Novartis’ Gilenya patent loss sets MS market up for battle with early generics
Novartis’ bid to fend off early Gilenya generics has failed in court. The Swiss drugmaker, attempting to salvage a 2026 patent, lost that fight at the U.S. Federal Circuit, leaving the multiple sclerosis blockbuster shielded from generics only through 2019.
The decision (PDF) sets up an impending generic rush that stands to not only erode Gilenya’s sales but upturn the market for MS pills in general. Other brands, including Biogen’s Tecfidera, will be forced to compete with cheaper Gilenya knockoffs years before they expected that fight, analysts said.
The U.S. Court of Appeals for the Federal Circuit on Wednesday agreed with the U.S. Patent Trial and Appeals Board’s 2015 finding that Gilenya’s 2026 formulation patent is invalid. In affirming the PTAB’s decision, the appeals court wrote that it “considered all of Novartis’ remaining arguments,” but concluded “that they are without merit.”
Now, Novartis has a patent term extension expiring in 2019 and a dose patent expiring in 2027, according to its recent 20-F filing with the Securities & Exchange Commission.
It’s a blow to Novartis, knocking several years of branded pricing power from a drug that brought in $3.1 billion last year. FDA-approved in 2010 as the first oral MS therapy, Gilenya remains a growth driver at the pharma giant; last year, it posted sales growth of 14%.
India’s Torrent Pharma brought the PTAB challenge to Gilenya’s intellectual property, while Mylan and Apotex filed a separate challenge. The mandatory Hatch-Waxman Act stay on generic approvals expires in March 2018, Novartis said in its filing.
In late 2015—when the PTAB invalidated the 2026 Novartis patent on grounds that it was “obvious”—Bernstein analyst Ronny Gal said the decision could reverberate through the entire MS market. Gal expected generic Gilenya and knockoffs of Teva’s big-selling injectable, Copaxone, to deliver dual blows to rival therapies.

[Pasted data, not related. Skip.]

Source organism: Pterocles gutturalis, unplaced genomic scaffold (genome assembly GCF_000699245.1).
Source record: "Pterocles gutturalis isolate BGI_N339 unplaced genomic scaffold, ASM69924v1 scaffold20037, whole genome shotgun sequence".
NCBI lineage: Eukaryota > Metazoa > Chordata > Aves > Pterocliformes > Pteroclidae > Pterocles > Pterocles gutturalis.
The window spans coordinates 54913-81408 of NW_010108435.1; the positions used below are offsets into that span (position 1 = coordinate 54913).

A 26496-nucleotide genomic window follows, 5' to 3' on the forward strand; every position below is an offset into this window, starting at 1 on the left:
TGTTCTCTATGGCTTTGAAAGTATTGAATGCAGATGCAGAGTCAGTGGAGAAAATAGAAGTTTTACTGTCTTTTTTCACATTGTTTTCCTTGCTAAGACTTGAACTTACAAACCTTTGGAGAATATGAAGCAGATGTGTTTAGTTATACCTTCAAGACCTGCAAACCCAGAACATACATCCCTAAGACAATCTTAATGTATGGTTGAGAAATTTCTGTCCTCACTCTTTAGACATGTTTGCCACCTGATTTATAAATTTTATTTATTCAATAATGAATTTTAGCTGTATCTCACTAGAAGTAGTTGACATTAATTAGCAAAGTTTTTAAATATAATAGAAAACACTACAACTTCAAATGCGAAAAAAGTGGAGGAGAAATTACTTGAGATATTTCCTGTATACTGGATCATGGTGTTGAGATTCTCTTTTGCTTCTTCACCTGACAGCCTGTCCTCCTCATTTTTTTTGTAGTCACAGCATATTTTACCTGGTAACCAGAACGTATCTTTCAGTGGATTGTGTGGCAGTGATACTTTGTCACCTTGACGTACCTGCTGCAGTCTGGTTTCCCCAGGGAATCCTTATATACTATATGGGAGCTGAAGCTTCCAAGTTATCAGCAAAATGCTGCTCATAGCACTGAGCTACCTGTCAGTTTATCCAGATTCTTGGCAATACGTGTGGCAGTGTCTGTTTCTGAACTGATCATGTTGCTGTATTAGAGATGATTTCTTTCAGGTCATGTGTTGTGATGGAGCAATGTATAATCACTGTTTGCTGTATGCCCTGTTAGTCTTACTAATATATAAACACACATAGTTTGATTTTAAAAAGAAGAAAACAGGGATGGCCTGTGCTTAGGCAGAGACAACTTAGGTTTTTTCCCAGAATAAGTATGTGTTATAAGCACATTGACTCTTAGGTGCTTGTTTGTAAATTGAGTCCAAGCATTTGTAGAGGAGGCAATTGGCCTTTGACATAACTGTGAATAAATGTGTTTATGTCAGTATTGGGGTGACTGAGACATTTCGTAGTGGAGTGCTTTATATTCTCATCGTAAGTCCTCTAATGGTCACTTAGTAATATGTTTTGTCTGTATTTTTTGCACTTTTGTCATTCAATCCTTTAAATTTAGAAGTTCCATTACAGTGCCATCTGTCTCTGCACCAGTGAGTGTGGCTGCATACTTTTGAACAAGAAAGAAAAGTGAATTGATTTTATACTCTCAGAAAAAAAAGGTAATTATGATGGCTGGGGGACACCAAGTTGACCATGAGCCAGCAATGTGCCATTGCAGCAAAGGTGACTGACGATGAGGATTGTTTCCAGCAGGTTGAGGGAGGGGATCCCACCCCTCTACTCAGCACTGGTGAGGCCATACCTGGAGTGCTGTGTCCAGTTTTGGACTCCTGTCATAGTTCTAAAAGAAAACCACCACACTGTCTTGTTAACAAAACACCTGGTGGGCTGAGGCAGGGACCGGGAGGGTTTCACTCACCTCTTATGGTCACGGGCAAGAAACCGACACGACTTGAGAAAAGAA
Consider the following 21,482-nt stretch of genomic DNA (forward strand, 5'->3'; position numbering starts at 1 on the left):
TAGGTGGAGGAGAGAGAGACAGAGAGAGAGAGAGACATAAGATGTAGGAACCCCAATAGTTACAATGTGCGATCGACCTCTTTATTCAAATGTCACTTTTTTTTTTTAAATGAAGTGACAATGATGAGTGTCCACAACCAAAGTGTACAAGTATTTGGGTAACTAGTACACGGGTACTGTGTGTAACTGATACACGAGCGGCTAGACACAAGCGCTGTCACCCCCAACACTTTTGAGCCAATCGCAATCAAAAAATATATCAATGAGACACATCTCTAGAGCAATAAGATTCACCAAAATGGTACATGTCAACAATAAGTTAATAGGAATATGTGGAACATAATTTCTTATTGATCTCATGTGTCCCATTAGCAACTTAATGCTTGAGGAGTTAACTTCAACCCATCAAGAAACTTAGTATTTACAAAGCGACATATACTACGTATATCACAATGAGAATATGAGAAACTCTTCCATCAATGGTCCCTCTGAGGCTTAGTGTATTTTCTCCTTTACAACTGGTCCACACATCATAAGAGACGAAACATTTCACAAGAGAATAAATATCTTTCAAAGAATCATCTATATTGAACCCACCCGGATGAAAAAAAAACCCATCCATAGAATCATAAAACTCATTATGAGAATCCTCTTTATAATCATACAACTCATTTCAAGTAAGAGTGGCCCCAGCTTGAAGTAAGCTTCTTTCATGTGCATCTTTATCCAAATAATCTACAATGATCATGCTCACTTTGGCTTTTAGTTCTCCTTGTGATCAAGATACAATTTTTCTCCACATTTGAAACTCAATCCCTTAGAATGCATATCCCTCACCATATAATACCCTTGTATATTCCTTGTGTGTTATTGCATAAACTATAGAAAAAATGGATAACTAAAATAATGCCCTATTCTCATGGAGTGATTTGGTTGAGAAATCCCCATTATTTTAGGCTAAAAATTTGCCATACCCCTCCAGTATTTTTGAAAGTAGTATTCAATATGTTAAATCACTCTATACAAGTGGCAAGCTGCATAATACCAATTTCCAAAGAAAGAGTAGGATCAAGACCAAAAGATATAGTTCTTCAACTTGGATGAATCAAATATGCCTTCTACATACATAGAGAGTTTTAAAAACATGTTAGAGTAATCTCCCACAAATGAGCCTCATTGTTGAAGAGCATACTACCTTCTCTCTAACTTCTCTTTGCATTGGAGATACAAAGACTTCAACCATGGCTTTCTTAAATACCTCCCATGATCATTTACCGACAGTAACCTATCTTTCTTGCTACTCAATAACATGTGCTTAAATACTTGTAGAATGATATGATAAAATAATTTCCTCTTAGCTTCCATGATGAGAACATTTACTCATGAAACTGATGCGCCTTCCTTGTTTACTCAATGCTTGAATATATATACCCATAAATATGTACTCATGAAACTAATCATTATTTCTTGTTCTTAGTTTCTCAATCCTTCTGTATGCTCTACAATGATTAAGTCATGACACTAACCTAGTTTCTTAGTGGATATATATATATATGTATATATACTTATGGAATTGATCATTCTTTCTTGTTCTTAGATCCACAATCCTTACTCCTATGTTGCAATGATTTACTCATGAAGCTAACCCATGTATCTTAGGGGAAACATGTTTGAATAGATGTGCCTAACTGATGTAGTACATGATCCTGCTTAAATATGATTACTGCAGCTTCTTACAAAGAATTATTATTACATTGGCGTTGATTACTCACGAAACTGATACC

Gal argued that with those two brands lacking patent protection, other brands would take a back seat to cheaper generics.
Teva’s original Copaxone formula already faces knockoff competition, but its longer-acting version recently caught a break: Sandoz and Momenta’s would-be generic rival was turned back by the FDA in February, delaying its potential launch. Still, Copaxone generics aren’t far off as Teva has suffered a series of stinging courtroom defeats.
Also set to make a sizable impact on the MS field is Roche’s new entrant Ocrevus. Roche last month placed a $65,000 list price on its infusion drug, saying the cost would undercut the sticker on Merck KGaA’s standard therapy Rebif. The “industry needs to start to reverse this trend” of skyrocketing MS medicine costs, a spokesperson told FiercePharma at the time.
Novartis’ IP setback with Gilenya comes shortly after Acorda felt similar pain with MS med Ampyra; a U.S. District Court invalidated four of its patent claims on grounds of obviousness.
Originally posted on fiercepharma.com